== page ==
Packrat or White-throated woodrat (Neotoma albigula)

Main source: Hoffmeister, Donald, 1986, Mammals of Arizona, Tucson: University of Arizona Press.

Woodrats -- members of the Genus Neotoma -- are large-bodied and long-tailed rats with (in our Arizona forms) relatively well-haired tails. The White-throated Woodrat is found throughout Arizona, while the Mexican Woodrat (N. mexicana) may occur in our general area but is more of a montane species. White-throated Woodrats have a definite association with stands of Cholla and Prickly Pear cacti, which they use to build their nests, cutting the cacti into 3-4"-long pieces and carrying them to the nest site in their mouths. The cacti parts serve both as nest-protectors and as food. The nest consists of two parts -- the house (the collected material, which is mostly above ground) and the nest (which is usually dug partway below ground). There may also be some underground tunnels leading to the nest, which is built of fine grasses or shredded fibers and about 6" in diameter, with an interior cavity about half that size. This serves as a daytime retreat (well shaded from the intense summertime heat) and as a nursery.

These woodrats feed mainly on Cholla cacti where these are available, or on Prickly Pear. They may therefore need to drink no free water. This one below has constructed its nest in a pile of fallen saguaro limbs, filling in the gaps with protective materials with a variety of cacti and other plant materials brought from locations nearby.

In the past, our efforts to photograph packrats were largely unsuccessful -- on one noteworthy occasion, the Infrared camera setup had its extension wire bitten through by one of these beasts the very day of its installation. Our first marginal success was the following video captures, stills of which give some idea of both nest and animal. On this occasion, in February 2001 we were moving some scrap lumber which had been lying in place for some years on a terrace in lower Hot Springs Canyon, and within which a packrat had built an extensive nest in the mess. Here, below left, David Omick (extended arms visible at upper left) lifted a piece of plywood to reveal the packrat hiding right in its nest, which is in a depression dug out of the soil beneath the plywood, directly in the center of the photo. You can make out the animal, slightly blurred as it begins to make its escape, at the lower edge of the nest, and also see something of the nest materials. Below right, the packrat scampers off towards the boards at the right, forming a distinct blur.(Click on the image to enlarge it.) Here the nest materials are more visible.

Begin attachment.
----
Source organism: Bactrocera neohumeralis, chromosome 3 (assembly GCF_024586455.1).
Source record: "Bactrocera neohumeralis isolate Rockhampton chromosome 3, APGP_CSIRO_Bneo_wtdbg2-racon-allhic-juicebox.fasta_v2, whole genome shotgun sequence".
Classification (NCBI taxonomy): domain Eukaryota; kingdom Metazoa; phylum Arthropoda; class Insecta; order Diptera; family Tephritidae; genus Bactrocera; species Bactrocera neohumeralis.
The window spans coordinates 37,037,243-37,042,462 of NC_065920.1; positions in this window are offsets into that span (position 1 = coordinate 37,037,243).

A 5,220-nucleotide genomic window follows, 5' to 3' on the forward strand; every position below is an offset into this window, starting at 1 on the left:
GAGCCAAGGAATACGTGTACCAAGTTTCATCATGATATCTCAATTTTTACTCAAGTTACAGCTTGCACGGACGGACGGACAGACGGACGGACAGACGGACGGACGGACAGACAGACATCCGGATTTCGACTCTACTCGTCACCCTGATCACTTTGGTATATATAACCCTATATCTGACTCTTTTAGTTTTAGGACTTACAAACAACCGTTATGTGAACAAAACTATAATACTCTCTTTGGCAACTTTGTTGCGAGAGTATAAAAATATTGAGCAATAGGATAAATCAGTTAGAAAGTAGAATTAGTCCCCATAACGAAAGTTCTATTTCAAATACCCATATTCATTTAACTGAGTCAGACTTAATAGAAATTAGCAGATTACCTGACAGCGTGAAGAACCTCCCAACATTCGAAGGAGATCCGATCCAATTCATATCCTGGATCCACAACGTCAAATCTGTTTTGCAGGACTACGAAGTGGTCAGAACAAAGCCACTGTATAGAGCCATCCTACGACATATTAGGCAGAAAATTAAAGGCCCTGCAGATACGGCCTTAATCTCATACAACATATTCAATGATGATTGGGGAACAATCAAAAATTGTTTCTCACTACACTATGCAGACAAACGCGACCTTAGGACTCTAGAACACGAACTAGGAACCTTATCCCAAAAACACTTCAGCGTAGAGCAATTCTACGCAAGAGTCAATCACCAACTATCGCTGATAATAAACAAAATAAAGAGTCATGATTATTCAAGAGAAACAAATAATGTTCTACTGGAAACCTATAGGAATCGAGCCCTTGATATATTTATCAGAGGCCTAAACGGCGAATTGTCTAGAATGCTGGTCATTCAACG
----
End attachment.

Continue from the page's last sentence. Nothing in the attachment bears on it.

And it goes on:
We then proceeded to remove the layer of piled boards, underneath the last of which we found the packrat hiding in one of its runways, below left; (Click on the image to enlarge it.) Here, the tail of the animal lies in the runway, while the packrat looks away from us toward a route of escape. But then it swung around, and lept over the nearby boards, below right, where we got our best still image. (Click on the image to enlarge it.) Hoffmeister (pp. 404-5), who has measured the White-throated Woodrat carefully by measuring specimens around the state, shows body length between about 6 & 7 inches, tail length somewhat shorter. This looks about right for this one. We may also be seeing a hint of the "white throat" in the image at right.


We have since had better luck, again while moving some lumber and junk which had been protected for several years under a canvas tarp. In January 2005, we encountered the unfortunate resident of a rather elaborate nest under this tarp:

Length of tail and of body look very similar in this image. Note the pieces of cholla cactus under the tail. The aluminum bars at lower left are the telescoping ribs of a defunct tent, while the plastic at the top of the photo is an empty gallon bottle. The exposed packrat took momentary shelter, below, under some old Agave stalks: (Click on each image to enlarge it.)


Hints of the "white throat" are evident in both of these images. We might note that this animal was afterward left to its own devices. It might return to the same location (where it had a rather elaborate nest, the fruits of much labor and no small creativity), but we found it necessary to remove this particular pile of junk so it will have to adapt in some other way. Unfortunately, this meant that such features as two distinct core nests, beautiful structures shown below, were exposed and largely ruined. We're not sure what the one on the left was made of; the one on the right was made largely of a flowering annual of some kind. (Click on these images to enlarge them.)


In the future we may consider trapping Packrats whenever we find it necessary to undo one of their nests, in order to remove them to some more suitable potential place of occupation, and even perhaps to move some of their hard-won structures to the new locations. However one deals with Packrats, however, we need to remember that their nests usually house considerable numbers of bloodsucking conenoses/kissing bugs (Triatoma), and be alert to the presence of these potentially dangerous insects. See that link for further details.

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